For more than 50 years, Howard Weamer has welcomed intrepid winter explorers to the remote Ostrander Ski Hut. For many who make the journey to the High Sierra backcountry, Weamer is as integral to the experience as the shelter of the hut, itself. We caught up with him to learn more about what brought him to Yosemite, and what keeps him coming back time and time again.
Tell us about your connection to Yosemite.
In the winter of 1970, I came to Yosemite researching a doctorate in history, of which John Muir was a piece. The park library had three of Muir’s original journals and a fine collection of travel narratives, including reactions to Yosemite. After two years in an environmental school and two as a photographer for the National Park Service (NPS), when the opportunity to spend a winter 10 ski miles in the backcountry arose, I took it. I packed up papers and books, and settled in upstairs at the Ostrander Ski Hut.
Where do you spend your days?
What do hut-keepers do? First, there is no clock — I haven’t worn a watch since 1963. The days are of our own making. There is some essential maintenance on an 80+-year-old structure — solar, water, plumbing, electrical — using what we have, we get creative with wire, glue and tape, and some creative additions.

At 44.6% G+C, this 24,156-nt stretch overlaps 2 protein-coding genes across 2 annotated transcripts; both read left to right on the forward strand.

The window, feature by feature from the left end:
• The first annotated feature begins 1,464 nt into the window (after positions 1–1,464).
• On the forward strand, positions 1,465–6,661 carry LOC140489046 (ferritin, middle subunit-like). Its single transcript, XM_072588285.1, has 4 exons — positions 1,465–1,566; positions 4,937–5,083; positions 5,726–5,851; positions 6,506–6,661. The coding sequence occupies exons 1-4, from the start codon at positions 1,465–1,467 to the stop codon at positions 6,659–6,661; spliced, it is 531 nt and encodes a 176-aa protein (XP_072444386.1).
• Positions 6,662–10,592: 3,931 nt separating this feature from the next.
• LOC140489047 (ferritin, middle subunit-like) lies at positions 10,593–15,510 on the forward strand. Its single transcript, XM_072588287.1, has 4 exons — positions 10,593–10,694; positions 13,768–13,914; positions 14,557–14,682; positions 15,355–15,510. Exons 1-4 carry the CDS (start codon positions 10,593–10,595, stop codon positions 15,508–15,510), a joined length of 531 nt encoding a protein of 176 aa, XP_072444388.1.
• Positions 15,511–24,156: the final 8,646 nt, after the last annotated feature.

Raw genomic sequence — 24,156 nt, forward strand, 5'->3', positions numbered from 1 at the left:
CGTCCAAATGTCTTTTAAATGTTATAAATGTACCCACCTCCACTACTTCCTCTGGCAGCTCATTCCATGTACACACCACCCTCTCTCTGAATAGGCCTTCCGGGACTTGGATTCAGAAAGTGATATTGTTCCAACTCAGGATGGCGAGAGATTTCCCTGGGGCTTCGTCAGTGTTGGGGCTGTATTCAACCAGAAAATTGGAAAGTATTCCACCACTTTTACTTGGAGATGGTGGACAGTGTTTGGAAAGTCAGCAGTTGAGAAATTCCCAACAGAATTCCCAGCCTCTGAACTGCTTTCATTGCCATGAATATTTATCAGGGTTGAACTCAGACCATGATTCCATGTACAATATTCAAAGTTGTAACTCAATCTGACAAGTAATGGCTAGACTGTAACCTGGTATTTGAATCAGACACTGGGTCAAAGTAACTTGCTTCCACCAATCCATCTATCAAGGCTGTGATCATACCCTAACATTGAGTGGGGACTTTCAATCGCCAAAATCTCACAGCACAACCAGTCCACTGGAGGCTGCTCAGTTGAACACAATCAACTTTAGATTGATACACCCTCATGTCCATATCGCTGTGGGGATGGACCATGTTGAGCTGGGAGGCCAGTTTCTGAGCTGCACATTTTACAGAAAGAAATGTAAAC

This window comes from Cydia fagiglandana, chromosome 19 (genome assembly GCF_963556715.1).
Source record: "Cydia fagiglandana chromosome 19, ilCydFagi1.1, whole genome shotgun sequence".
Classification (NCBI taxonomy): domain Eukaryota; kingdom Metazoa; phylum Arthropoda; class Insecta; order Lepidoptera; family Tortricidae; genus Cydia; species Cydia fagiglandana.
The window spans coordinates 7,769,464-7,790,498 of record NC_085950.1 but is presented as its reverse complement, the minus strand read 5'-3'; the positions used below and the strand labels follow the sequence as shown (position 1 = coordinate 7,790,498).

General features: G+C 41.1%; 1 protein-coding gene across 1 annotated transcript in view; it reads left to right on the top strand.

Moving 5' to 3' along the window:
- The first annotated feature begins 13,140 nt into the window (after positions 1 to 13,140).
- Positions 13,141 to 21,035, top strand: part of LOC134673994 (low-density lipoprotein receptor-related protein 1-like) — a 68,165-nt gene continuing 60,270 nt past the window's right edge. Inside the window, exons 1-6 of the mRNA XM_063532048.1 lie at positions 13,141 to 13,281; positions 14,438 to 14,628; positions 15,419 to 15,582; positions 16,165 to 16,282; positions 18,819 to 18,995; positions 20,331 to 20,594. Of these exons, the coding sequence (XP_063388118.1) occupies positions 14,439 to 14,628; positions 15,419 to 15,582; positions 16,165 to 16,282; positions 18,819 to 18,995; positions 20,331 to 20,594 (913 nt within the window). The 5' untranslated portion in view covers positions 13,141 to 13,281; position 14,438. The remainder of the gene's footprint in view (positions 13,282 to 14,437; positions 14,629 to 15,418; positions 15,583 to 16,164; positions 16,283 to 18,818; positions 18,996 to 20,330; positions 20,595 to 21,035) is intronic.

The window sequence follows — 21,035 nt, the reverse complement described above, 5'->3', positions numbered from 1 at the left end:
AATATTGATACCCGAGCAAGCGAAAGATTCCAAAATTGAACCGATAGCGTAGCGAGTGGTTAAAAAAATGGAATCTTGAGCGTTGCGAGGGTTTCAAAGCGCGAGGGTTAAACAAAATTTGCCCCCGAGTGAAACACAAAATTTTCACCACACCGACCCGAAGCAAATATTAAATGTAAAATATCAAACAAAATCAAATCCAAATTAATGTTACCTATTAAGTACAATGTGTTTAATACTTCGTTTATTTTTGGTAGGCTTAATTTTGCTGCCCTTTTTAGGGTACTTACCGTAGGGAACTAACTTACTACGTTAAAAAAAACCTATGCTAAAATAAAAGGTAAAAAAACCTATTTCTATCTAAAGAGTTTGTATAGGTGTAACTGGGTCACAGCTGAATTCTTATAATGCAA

A picture of (Chinese poet) Hanshan, taped on a kitchen cabinet, reminds us that every task is an opportunity to learn — every movement of the broom, every shovelful of snow — may bring enlightenment. We ski every day, and most guests ask about routes and avalanche hazards. We occasionally rescue the lost or delayed, and we have all been out in blinding snowstorms. We play games and socialize. And read, sometimes late at night in the quiet hut, or with the snow and wind rattling the sheetmetal roof, with a small fire and a book you can’t put down.
But why would someone do these simple tasks for nearly 50 years? When invited to join NPS, I thankfully declined. A structured office environment and its rewards held no interest for me. When Orion begins to rise in the east, shadows grow long, and the light is like late afternoon all day, I cannot imagine a better place than Ostrander Lake.
There is the meditative placement of a ski breaking trail uphill in fresh powder, the breath harmonizing with the stride, the effortless arc of a perfectly balanced turn, or the continual adjustment of balance in uneven snow, or travelling with a graceful glide through miles of untracked wilderness, stunned by how far one can go in a day. Balance, focus, openness — these are satisfying moments in a life. In this vein, one experience in the hut was particularly memorable. I was alone, descending the stairs, which have their own music. I paused, and the sound of a water droplet falling into a pot on the stove, passed through me, clearly changing the cells in my body by its wavelength, a brief oneness.
What is one piece of advice you would give to hopeful Ostrander visitors?
The experienced need to stay with the inexperienced. It is an adventure and, hopefully, memorable for good reasons.
Ostrander Ski Hut attracts backcountry skiers and snowboarders looking to ski the steep slopes in the cirque above Ostrander Lake. Along the way, enjoy stunning views, including Half Dome, the Clark Range, and the northern part of the park, including Hoffmann, Dana and Conness peaks.
The ski hut is approximately 10 miles from Badger Pass, and all routes require considerable stamina and cross-country skiing experience. It is not recommended for novice skiers.